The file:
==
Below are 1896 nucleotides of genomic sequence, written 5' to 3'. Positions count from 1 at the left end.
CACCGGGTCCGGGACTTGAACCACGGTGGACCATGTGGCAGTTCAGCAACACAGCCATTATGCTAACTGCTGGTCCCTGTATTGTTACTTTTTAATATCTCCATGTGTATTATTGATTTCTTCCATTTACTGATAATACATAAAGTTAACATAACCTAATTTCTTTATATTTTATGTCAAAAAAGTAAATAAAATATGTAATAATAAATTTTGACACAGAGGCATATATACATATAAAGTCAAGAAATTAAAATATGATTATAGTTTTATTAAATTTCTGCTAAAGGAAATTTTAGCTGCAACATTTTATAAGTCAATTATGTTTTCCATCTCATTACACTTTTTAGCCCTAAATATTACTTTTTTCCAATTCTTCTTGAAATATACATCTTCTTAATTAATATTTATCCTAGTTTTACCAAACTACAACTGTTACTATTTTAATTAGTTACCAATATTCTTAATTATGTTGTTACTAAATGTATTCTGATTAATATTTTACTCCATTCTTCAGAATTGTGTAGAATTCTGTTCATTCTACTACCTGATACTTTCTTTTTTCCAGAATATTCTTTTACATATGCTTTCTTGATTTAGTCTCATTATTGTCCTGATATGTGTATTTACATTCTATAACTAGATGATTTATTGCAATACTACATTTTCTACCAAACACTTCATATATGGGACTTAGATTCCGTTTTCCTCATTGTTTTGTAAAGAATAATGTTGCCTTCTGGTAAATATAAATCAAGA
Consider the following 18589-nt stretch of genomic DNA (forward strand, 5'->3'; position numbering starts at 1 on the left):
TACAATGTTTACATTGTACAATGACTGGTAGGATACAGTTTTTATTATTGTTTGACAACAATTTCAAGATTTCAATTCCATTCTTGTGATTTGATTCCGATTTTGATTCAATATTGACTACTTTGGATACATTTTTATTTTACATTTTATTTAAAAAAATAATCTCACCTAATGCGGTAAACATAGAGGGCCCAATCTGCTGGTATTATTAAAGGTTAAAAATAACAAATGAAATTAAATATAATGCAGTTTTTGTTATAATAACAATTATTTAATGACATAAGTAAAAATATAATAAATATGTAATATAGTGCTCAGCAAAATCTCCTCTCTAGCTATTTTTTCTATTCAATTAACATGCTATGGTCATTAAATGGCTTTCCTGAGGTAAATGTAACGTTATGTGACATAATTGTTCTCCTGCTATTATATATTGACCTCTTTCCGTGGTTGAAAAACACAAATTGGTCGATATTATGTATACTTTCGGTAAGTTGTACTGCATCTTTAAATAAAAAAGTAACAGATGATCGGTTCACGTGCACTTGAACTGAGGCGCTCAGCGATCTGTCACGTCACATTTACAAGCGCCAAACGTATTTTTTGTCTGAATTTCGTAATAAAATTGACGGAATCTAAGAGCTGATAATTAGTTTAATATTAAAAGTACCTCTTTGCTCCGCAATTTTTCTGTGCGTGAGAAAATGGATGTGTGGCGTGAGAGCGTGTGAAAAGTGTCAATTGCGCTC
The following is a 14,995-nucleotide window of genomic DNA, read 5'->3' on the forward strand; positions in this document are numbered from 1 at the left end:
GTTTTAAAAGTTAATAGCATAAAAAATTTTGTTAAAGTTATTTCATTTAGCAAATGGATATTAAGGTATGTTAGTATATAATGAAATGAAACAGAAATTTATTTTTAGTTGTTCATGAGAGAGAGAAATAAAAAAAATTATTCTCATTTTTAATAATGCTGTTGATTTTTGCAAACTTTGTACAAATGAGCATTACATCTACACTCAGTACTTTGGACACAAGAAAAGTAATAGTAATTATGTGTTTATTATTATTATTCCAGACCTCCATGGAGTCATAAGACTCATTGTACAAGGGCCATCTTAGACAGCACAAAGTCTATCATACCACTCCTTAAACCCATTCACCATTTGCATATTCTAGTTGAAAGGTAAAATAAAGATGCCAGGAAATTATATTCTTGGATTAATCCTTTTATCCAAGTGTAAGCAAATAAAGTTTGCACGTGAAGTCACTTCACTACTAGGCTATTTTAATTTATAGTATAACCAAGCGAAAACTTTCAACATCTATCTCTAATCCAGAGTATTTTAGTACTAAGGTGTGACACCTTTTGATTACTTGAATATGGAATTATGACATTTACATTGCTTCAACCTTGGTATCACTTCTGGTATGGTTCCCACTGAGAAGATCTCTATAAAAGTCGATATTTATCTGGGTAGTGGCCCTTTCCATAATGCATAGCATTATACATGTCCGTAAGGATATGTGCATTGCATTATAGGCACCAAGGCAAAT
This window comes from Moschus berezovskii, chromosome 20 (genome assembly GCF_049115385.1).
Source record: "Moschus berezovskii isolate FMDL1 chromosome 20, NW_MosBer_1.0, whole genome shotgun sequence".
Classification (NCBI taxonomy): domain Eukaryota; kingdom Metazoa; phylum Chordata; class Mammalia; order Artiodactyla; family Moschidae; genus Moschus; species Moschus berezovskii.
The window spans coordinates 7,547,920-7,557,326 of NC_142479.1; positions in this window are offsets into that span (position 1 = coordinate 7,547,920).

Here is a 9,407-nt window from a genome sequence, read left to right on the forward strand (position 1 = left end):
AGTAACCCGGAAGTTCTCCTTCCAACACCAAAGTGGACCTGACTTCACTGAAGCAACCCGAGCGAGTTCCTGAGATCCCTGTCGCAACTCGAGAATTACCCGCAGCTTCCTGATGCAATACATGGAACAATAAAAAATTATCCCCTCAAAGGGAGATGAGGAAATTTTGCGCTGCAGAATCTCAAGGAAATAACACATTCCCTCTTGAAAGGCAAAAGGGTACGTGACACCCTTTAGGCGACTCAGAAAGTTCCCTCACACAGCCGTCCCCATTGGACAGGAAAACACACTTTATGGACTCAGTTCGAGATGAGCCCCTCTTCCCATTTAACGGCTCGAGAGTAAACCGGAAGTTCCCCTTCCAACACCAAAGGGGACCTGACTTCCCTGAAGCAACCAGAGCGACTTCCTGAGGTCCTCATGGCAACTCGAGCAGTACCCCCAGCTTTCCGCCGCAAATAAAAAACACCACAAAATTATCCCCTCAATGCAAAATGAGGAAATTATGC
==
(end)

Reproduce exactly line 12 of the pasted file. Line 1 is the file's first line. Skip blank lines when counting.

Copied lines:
AGTAACCCGGAAGTTCTCCTTCCAACACCAAAGTGGACCTGACTTCACTGAAGCAACCCGAGCGAGTTCCTGAGATCCCTGTCGCAACTCGAGAATTACCCGCAGCTTCCTGATGCAATACATGGAACAATAAAAAATTATCCCCTCAAAGGGAGATGAGGAAATTTTGCGCTGCAGAATCTCAAGGAAATAACACATTCCCTCTTGAAAGGCAAAAGGGTACGTGACACCCTTTAGGCGACTCAGAAAGTTCCCTCACACAGCCGTCCCCATTGGACAGGAAAACACACTTTATGGACTCAGTTCGAGATGAGCCCCTCTTCCCATTTAACGGCTCGAGAGTAAACCGGAAGTTCCCCTTCCAACACCAAAGGGGACCTGACTTCCCTGAAGCAACCAGAGCGACTTCCTGAGGTCCTCATGGCAACTCGAGCAGTACCCCCAGCTTTCCGCCGCAAATAAAAAACACCACAAAATTATCCCCTCAATGCAAAATGAGGAAATTATGC